By Donna M. Perry, Staff Writer
FARMINGTON – Eighteen-year-old Aidan Salisbury of Temple likes to solve problems and help other students.
“I like finding solutions to problems,” the Mt. Blue High School senior said Wednesday. “That is why I got into composites.”
He is a second-year student in the composites manufacturing program at Foster Career and Technical Education Center. Salisbury is also a four-year varsity soccer player, captain his senior year, and a four-year lacrosse team member.
Melissa Williams, director of the Foster center, announced Tuesday at a Regional School Unit 9 meeting that Salisbury was chosen as the center’s Student of the Year.
They look for a student who is “outstanding in many ways and who is a strong advocate and role model for career and technical education and other students,” Williams said in an email Wednesday.
Composites manufacturing teaches the basics of vacuum infusion, which means infusing fiberglass, carbon fiber and Kevlar with resin, he said.
He and fellow students, including his twin brother Will, have made longboards and worked on canoes, doing mostly repairs on the latter. They’ve also done other projects.
“Every day, usually, when we go into the shop we are finding solutions to complex problems,” he said.
He also likes other parts of the program.
“I really like the teaching aspects of the program,” he said, including teaching first-year students.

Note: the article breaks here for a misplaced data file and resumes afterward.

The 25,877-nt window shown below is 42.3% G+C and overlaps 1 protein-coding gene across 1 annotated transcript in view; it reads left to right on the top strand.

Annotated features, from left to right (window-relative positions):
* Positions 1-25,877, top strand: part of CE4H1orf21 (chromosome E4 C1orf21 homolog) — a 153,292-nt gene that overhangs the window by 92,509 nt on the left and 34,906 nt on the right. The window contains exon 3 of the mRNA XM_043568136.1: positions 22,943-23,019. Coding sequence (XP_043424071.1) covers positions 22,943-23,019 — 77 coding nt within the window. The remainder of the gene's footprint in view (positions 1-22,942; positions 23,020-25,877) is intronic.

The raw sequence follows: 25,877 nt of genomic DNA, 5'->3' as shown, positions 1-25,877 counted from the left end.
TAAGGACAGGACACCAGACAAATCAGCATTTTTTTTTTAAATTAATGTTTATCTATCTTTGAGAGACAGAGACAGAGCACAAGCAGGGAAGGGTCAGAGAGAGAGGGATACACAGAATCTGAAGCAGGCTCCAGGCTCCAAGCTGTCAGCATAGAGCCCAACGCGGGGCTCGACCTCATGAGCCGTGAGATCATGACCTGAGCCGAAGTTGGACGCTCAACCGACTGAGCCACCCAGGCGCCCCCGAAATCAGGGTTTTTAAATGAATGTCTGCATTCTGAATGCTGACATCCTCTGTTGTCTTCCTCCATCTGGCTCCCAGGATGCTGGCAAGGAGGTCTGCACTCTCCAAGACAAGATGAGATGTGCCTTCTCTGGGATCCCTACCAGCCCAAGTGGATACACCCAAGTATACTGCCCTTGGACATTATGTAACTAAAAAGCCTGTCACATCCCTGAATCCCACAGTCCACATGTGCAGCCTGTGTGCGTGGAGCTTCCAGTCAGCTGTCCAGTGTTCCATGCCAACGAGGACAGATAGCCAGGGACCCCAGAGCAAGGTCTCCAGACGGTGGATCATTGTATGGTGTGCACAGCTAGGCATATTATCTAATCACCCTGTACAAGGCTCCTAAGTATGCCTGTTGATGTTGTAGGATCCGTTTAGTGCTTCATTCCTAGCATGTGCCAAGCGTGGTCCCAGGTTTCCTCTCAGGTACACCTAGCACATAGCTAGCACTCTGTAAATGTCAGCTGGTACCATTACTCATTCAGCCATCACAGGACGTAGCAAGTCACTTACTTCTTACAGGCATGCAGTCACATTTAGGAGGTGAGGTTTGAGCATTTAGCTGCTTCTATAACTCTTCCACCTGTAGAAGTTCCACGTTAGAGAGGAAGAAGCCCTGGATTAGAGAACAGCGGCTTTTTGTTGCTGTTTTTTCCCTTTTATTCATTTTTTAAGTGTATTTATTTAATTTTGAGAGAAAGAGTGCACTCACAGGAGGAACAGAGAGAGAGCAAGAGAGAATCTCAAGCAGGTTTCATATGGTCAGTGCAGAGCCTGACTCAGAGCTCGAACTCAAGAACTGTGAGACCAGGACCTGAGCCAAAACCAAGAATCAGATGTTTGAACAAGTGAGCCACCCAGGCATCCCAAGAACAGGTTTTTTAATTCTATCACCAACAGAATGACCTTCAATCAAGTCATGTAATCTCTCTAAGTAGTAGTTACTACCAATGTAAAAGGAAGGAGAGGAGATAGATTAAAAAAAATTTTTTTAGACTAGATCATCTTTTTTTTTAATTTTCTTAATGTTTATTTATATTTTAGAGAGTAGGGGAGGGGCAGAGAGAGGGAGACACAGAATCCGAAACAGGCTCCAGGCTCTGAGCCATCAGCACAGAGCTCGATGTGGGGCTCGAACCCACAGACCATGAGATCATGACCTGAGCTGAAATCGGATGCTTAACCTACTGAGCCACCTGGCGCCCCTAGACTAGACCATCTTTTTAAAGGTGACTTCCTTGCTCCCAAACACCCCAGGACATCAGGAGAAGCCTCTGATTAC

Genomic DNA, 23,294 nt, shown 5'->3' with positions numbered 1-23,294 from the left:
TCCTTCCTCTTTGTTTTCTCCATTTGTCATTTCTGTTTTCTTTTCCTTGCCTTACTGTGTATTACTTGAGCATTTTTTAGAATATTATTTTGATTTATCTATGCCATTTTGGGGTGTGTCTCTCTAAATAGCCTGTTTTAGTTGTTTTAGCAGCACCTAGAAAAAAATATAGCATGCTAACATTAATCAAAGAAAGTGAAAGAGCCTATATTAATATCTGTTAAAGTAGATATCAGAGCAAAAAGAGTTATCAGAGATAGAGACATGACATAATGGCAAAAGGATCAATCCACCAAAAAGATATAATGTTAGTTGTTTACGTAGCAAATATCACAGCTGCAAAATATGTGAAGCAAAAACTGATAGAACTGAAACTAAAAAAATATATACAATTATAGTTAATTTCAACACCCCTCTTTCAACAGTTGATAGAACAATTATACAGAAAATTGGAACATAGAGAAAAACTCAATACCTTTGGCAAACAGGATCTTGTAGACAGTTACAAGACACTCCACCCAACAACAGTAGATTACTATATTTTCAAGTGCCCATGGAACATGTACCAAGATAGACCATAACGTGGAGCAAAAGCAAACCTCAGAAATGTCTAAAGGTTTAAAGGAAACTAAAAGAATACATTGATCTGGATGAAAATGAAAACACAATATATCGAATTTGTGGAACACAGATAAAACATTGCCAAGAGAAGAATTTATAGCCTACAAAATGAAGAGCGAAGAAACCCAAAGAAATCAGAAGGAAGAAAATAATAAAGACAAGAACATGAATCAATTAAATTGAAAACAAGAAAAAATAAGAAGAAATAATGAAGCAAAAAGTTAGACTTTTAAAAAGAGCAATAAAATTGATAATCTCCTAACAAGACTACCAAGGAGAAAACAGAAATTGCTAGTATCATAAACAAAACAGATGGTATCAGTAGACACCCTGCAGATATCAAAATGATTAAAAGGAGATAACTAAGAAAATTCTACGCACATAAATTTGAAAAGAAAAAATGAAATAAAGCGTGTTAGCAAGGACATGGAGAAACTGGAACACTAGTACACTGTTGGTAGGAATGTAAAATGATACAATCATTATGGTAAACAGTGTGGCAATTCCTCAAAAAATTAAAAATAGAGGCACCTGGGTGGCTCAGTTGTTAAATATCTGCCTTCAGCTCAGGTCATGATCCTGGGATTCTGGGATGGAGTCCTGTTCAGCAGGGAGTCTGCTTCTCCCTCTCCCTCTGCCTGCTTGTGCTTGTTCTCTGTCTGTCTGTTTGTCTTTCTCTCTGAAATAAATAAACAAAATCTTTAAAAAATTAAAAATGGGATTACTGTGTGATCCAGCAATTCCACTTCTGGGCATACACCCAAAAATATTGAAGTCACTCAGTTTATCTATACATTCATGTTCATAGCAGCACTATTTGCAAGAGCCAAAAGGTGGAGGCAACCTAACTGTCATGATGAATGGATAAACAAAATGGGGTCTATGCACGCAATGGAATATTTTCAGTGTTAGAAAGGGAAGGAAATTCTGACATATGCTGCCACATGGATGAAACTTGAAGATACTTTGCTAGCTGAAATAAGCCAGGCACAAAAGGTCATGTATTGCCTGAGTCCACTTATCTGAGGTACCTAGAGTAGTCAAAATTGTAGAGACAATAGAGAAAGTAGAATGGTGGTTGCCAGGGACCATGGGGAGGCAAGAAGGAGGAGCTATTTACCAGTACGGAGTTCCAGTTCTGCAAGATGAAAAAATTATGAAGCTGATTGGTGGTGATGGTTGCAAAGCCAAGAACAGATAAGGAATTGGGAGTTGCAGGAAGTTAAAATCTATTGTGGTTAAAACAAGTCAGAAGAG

With the program only part-time and the number of students involved, the advanced students help the first-year students, he said.
Salisbury enjoys the outdoors and working in the program on outdoor equipment including skis, skateboards, longboards, canoes and kayaks.
“Basically everything I have done, I did it with Will,” he said.
Students work under the guidance of teacher Chris DeMarco. They listen to music while working and consult with DeMarco over the best way to approach a project. There are lots of projects being done in the shop, including first-year students building an 18-foot rocket, Salisbury said. They are hoping to launch it, he said.
The program is expected to expand to full time next school year thanks to outside donations.
“I’m glad,” Salisbury said. “It is an amazing program. If you want to do something, you can do it.”
Following graduation, he plans to attend the University of Maine in Orono to study mechanical engineering and hopes to get a bachelor of science degree, he said. After that he hopes to attend the University of Maryland in College Park to get a master’s degree in materials engineering.
After college, Salisbury said he and his brother have talked about opening a canoe and kayak repair business. Or, he said, working for a company as a mechanical engineer.